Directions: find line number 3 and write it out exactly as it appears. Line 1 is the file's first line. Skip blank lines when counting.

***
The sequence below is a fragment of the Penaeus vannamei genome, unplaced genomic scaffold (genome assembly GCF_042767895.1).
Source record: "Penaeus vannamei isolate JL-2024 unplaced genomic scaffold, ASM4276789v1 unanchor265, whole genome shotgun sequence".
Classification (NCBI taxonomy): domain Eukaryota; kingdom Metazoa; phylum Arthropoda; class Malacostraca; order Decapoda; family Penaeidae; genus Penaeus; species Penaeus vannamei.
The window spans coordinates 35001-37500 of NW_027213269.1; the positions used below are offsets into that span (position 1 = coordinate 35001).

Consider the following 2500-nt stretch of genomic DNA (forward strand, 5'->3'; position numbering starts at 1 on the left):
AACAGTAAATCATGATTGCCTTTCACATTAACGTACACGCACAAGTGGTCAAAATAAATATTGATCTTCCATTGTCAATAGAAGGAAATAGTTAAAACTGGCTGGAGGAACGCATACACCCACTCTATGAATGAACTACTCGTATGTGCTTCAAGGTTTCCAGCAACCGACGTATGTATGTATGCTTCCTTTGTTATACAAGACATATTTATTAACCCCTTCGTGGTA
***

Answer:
Classification (NCBI taxonomy): domain Eukaryota; kingdom Metazoa; phylum Arthropoda; class Malacostraca; order Decapoda; family Penaeidae; genus Penaeus; species Penaeus vannamei.